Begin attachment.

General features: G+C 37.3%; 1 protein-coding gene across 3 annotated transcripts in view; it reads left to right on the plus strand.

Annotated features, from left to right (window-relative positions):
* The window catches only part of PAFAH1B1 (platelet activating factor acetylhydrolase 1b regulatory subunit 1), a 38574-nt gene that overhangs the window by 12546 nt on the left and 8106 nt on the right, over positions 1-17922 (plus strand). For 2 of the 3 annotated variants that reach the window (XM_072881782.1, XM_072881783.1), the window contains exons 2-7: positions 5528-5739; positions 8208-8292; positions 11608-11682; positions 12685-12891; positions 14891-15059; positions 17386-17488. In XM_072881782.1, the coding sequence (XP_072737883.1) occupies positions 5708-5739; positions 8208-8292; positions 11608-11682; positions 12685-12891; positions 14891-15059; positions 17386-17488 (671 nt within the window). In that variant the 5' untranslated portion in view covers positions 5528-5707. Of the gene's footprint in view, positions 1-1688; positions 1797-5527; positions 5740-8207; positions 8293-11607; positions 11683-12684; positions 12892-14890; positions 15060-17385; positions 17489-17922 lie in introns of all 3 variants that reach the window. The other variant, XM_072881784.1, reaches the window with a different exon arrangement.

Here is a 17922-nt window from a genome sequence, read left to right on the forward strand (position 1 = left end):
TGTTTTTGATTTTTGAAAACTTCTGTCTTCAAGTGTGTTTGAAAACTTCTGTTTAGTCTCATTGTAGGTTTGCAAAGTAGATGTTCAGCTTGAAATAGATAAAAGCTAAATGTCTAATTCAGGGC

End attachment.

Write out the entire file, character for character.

General features: G+C 37.3%; 1 protein-coding gene across 3 annotated transcripts in view; it reads left to right on the plus strand.

Annotated features, from left to right (window-relative positions):
* The window catches only part of PAFAH1B1 (platelet activating factor acetylhydrolase 1b regulatory subunit 1), a 38574-nt gene that overhangs the window by 12546 nt on the left and 8106 nt on the right, over positions 1-17922 (plus strand). For 2 of the 3 annotated variants that reach the window (XM_072881782.1, XM_072881783.1), the window contains exons 2-7: positions 5528-5739; positions 8208-8292; positions 11608-11682; positions 12685-12891; positions 14891-15059; positions 17386-17488. In XM_072881782.1, the coding sequence (XP_072737883.1) occupies positions 5708-5739; positions 8208-8292; positions 11608-11682; positions 12685-12891; positions 14891-15059; positions 17386-17488 (671 nt within the window). In that variant the 5' untranslated portion in view covers positions 5528-5707. Of the gene's footprint in view, positions 1-1688; positions 1797-5527; positions 5740-8207; positions 8293-11607; positions 11683-12684; positions 12892-14890; positions 15060-17385; positions 17489-17922 lie in introns of all 3 variants that reach the window. The other variant, XM_072881784.1, reaches the window with a different exon arrangement.

Here is a 17922-nt window from a genome sequence, read left to right on the forward strand (position 1 = left end):
TGTTTTTGATTTTTGAAAACTTCTGTCTTCAAGTGTGTTTGAAAACTTCTGTTTAGTCTCATTGTAGGTTTGCAAAGTAGATGTTCAGCTTGAAATAGATAAAAGCTAAATGTCTAATTCAGGGC